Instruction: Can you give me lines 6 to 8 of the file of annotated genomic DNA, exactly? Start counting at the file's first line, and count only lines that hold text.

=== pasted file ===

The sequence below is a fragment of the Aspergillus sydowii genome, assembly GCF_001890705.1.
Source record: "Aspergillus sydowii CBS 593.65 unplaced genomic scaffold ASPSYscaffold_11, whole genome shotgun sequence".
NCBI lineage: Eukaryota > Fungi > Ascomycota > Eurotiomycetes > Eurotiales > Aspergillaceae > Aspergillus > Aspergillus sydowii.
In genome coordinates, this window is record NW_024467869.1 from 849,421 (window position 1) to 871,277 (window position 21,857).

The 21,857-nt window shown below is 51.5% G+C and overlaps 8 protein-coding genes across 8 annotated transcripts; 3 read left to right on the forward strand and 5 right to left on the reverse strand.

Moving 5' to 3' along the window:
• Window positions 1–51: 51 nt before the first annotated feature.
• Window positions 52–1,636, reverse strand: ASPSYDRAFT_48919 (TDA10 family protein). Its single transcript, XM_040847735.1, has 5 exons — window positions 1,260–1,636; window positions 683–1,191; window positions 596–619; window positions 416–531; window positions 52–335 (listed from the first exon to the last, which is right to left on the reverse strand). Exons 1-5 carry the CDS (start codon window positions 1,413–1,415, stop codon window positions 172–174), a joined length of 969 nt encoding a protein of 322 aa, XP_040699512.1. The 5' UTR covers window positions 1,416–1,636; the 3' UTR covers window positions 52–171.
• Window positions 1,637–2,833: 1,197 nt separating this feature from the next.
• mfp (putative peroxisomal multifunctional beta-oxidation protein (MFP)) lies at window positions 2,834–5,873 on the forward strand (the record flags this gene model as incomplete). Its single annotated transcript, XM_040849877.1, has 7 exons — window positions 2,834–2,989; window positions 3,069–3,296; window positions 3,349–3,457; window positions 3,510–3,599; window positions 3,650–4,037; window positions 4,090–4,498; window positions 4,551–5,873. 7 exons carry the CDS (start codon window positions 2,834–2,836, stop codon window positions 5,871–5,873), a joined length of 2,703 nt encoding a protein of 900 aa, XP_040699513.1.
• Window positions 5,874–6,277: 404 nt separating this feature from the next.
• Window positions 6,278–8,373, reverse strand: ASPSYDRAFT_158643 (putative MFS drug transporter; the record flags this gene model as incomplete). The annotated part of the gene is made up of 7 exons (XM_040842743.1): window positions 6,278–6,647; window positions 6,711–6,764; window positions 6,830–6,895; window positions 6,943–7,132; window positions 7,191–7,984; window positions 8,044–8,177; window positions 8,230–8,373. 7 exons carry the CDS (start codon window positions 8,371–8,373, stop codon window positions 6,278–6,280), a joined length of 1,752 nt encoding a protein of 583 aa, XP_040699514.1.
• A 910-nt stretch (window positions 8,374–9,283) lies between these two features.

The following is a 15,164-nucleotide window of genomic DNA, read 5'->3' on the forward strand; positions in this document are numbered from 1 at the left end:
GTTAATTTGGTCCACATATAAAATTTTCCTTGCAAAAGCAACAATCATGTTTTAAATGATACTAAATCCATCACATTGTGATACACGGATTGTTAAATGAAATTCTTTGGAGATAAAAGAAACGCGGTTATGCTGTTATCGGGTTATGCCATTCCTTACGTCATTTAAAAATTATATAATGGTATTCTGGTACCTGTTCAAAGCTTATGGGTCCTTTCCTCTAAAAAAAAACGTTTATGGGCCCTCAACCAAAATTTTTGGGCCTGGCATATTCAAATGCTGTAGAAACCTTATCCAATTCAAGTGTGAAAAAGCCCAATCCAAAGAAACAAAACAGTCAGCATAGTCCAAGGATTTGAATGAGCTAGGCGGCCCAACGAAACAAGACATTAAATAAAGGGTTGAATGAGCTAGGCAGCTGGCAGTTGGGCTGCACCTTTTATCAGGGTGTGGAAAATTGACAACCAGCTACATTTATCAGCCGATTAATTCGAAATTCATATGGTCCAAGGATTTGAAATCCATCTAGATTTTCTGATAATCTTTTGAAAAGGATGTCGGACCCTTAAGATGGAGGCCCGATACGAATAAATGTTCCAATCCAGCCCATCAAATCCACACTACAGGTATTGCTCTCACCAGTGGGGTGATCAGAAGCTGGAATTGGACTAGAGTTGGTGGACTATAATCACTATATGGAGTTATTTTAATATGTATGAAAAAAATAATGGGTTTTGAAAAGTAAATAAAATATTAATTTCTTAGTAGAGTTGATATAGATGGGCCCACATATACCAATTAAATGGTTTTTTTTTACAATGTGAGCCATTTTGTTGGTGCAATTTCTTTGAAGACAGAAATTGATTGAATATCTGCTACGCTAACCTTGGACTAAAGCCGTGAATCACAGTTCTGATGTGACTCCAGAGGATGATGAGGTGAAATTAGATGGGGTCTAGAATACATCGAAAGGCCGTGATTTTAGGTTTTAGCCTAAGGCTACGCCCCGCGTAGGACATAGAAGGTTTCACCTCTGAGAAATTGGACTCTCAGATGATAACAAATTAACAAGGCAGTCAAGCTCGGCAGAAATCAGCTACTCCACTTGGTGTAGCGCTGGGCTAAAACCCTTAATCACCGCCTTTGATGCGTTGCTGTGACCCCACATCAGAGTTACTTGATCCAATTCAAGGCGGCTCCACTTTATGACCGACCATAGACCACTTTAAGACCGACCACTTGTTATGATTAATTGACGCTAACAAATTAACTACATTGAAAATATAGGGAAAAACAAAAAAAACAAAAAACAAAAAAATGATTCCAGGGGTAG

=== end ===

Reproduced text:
Moving 5' to 3' along the window:
• Window positions 1–51: 51 nt before the first annotated feature.
• Window positions 52–1,636, reverse strand: ASPSYDRAFT_48919 (TDA10 family protein). Its single transcript, XM_040847735.1, has 5 exons — window positions 1,260–1,636; window positions 683–1,191; window positions 596–619; window positions 416–531; window positions 52–335 (listed from the first exon to the last, which is right to left on the reverse strand). Exons 1-5 carry the CDS (start codon window positions 1,413–1,415, stop codon window positions 172–174), a joined length of 969 nt encoding a protein of 322 aa, XP_040699512.1. The 5' UTR covers window positions 1,416–1,636; the 3' UTR covers window positions 52–171.